As if getting the rest of the story from Mr. Parker wasn’t already enough to blow this lifetime collector’s mind, he very kindly sent me a photo he took of the actual Parker 51 on display at the Eisenhower Library that ended World War II.
The plot thickens: It is now October 17, and I have received a photo of the pen used by France’s Gen. de Lattre de Tassigny. It is a unique Parker Duofold circa 1930 with a glittering red candy finish and black flecks. Those Parkers are rare. Rarer still is the fact this one is missing its original Parker clip and has an after-market steel clip wedged over the broken clip and top of the pen. We actually have an original fully intact version of this pen for sale at ThePenMarket.com.
Now do you think the story is over? Of course not. This is not the pen I saw in Paris at the Musee de l’ Armee! I know beyond the shadow of a doubt I saw a Parker 51 in a case. I am more certain once again it is a pen marked as Gen. Eisenhower’s. Geoff Parker said Ike likely used several Parker 51’s to sign the surrender and gave them to each allied nation. So perhaps that is the pen he gave France. But, why doesn’t the museum have it cataloged?
Unless I beat you to Paris, pen fans, you have a mission: Find and photograph that pen! Please submit it so that we can share it with everyone on this blog and put this story to bed. It might be like finding a needle in a haystack, but here is where I remember seeing it if it helps your quest to find it. The pen was in a waist high glass case, in a room dedicated to World War II on the main floor. It was a room that I recall having two entrances–one on each side of the room but on the same wall. This case was on the right side of the room if you stood facing the case and the exit. When I was there, the WWII exhibit looked as if it hadn’t been moved, changed or altered since the 1950s. I suspect it is still there waiting for one of us. Good luck on your quest.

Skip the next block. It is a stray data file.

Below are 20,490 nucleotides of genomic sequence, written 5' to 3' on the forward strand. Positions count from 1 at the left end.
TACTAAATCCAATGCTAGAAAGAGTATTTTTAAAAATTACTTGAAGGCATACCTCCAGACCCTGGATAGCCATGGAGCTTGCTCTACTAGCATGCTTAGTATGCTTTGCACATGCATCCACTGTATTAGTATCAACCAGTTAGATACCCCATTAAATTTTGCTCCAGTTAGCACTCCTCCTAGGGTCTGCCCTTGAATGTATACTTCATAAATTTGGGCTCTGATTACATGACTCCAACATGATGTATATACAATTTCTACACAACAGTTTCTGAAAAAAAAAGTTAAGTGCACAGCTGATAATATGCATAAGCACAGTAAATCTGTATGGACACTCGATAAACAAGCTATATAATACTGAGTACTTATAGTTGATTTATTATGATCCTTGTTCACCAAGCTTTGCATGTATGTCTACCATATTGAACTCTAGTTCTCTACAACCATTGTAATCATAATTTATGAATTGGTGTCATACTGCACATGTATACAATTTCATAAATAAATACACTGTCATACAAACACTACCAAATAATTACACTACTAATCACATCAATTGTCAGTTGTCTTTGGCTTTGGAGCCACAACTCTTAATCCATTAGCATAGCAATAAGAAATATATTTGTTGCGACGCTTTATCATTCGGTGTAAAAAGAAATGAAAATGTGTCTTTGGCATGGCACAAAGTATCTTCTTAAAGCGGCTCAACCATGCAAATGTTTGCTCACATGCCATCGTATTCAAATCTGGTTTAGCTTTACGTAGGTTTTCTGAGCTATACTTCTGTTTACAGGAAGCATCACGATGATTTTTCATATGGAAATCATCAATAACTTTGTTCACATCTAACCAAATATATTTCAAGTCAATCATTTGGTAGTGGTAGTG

You might want to consider revising your description of the pen MacArthur used to sign the Japanese surrender.
He used six pens on 2 September 1945. MacArthur intended to give pens to Lieutenant General Jonathan Wainwright; Lieutenant General Arthur Percival; the National Archives; West Point; General Courtney Whitney, a staff officer; and Jean MacArthur, his wife. Four of the pens were desk pens from a now-unknown source, one was borrowed from Whitney, and the last was Jean MacArthur’s. MacArthur returned his wifeâ€™s small red Parker Duofold Jr., the final pen he used, to his pocket as soon as he used it. He gave Wainwright and Percival their pens on the spot. He returned Whitney’s Sheaffer fountain pen that evening. Two other pens he left on the table. When British Admiral of the Fleet Bernard Fraser sat down at the table, he used both pens and presented them to two of his aides. Major General Charles Willoughby, MacArthur’s wartime director of intelligence, retrieved the pens, and they went to the National archives and West Point.
The above information came from Col. Hervey Bennett Whipple, who was MacArthur’s chief logistics officer, was in charge of the ceremony, and was compulsive about detail.
Thanks, Richard. I appreciate the clarification. To readers who might not know Richard, he’s one of the great authorities on vintage pens and WWII, having written several books well worth a good read!